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Old 03-01-2018, 02:21 PM   #1
Jason Lyon
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Join Date: May 2016
Posts: 709
Default Orch template with Reaticulate File

I've finally fixed my MIDI-chasing issue, and I thought I'd share the fruits of my labours. The attached template uses GPO5 as a basis and augments it with CSS, Kirk Hunter Concert Brass 2 and CineWinds Core.

It's unlikely most people will have precisely all of those, of course. You could always delete the tracks pertaining to the ones you don't. Or you could substitute in ones you do, but then you'll have to do some work on the MIDI note names and Reaticulate banks. The former task is boring rather than difficult and the latter isn't half as terrifying as it first seems.

I hope people will get some kind of use out of this, even if they just pick up on some of the methodology.


Reaticulate Reabank File:


- - -

Reaticulate Version

This is a mid to late Romantic-era orchestra, not a kitchen sink epic job.



GPO is limited by modern standards (for instance the legato and portamento are scripted not sampled, and most instruments have vibrato baked in) but you can't fault it on sheer value. It's more a "concertish" sound than a "filmic" one, but it makes a very good bedrock for any project. Meat and potatoes, and its auto handling of long-short is very intuitive. It also fills in a lot of less common auxiliaries.

It involves quite a few compromises, but it's comprehensive, practical and has a minimal hit to resources. It's ideal for sketching and even full productions, especially if you really get under the hood.


CSS is a more advanced string library, allowing for more natural sounding sampled legato (among many other things). Its inclusion here is primarily for layering purposes. The workhorse legato and articulation approach of GPO5 can be augmented by doubling the GPO MIDI content in the nested CSS MIDI tracks, creating an overlay for far more realistic performance, as well as variety of tone and more density.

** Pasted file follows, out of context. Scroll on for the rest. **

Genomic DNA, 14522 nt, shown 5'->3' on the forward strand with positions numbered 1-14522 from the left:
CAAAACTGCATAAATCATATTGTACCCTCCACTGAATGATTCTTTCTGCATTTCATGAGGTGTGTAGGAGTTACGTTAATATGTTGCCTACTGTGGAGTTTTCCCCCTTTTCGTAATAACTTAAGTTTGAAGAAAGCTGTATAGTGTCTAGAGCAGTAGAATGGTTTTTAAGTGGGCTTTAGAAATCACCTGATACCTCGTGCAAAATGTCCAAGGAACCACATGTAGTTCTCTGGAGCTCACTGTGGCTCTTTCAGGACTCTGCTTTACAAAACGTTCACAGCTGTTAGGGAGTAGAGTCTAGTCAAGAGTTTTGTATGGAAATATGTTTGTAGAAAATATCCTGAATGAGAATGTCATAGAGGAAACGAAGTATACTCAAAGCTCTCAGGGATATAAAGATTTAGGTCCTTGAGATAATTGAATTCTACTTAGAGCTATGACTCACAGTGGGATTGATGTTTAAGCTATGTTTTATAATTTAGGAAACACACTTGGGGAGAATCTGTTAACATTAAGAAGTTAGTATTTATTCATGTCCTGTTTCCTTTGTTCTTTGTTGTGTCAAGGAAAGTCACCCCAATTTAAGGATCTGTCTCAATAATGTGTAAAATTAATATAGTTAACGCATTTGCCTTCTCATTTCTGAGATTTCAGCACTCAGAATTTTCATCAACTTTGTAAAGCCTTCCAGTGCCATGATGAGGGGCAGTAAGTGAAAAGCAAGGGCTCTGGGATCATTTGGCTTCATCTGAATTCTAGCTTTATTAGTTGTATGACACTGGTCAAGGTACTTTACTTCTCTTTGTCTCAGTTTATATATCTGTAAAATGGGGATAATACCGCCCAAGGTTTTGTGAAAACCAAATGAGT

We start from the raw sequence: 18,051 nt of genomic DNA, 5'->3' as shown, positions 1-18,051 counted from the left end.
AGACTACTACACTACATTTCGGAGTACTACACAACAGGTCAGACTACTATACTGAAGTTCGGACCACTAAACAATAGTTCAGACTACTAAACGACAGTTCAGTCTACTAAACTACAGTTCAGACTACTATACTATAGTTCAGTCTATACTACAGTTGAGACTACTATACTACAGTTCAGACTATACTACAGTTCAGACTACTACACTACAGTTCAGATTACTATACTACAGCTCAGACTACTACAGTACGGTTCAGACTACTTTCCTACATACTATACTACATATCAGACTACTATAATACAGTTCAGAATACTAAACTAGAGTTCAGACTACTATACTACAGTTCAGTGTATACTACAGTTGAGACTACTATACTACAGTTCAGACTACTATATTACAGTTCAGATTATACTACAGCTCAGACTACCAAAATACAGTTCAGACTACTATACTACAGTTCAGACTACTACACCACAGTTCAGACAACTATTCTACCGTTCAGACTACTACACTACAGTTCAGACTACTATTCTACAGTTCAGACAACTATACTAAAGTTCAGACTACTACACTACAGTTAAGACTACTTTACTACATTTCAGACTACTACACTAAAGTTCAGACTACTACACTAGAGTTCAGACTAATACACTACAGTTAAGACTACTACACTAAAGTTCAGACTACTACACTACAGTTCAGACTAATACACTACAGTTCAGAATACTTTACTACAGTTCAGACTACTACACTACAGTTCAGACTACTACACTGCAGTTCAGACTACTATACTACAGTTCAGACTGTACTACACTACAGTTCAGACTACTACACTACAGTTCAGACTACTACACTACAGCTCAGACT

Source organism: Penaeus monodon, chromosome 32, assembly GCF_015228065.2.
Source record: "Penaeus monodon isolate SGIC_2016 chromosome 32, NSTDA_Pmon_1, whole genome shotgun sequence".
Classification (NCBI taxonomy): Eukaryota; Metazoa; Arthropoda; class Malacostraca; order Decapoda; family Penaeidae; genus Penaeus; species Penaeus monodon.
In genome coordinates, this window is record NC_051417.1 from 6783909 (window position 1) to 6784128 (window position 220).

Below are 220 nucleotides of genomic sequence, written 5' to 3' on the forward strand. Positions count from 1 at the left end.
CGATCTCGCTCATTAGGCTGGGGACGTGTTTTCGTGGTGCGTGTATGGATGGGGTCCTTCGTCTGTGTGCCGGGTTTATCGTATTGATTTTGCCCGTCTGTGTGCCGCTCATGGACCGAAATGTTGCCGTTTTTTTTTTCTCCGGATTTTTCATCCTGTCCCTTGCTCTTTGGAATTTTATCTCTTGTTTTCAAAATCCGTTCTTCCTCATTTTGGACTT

I've used the older Classic Legato patches since they seem to combine with other libraries with less angst over timing.

CSS has generally brighter and more aggressive performances (a little more in the "filmic" direction). Experimenting with the relative feeds of GPO and CSS (from the purple "container" tracks - see below) can give interesting and different results. For instance, to stay "concertish", dial in just enough of CSS to give the increased realism. To get brighter and tighter, alter the balance more in favour of CSS. You could of course simply mute out one or the other entirely.

I find the CSS basses "cut" and "dig" a little too much in this context, so they aren't included.


All instruments but the bass trombone are doubled in nested tracks. As opposed to the string sections, I feel these are best used as either/or, but I suppose you could double up (or more) your brass up if you wished.

Again, the advantage to using these samples is primarily for more sophisticated legato handling and much greater control over articulations. KHCB is brighter and punchier than GPO, but not enough to trouble the overall balance too much.


All major woods are doubled in nested tracks. Again these can be either/or/and. The advantages are the same as with KHCB. Again, this library is punchier than GPO, but combines well with it.


Jason Tackaberry's solution to articulation management - flexible, visually appealing and auto-chasing. You'll need to add the packaged text file to the Reaticulate file in REAPER/Data.

This version of the template retains the default KS mapping for all libraries. I've left them in the MIDI Editor as named notes - they can be useful for translating previous projects to Reaticulate. You can use traditional KSes in conjunction with Reaticulate, but the former won't always chase properly.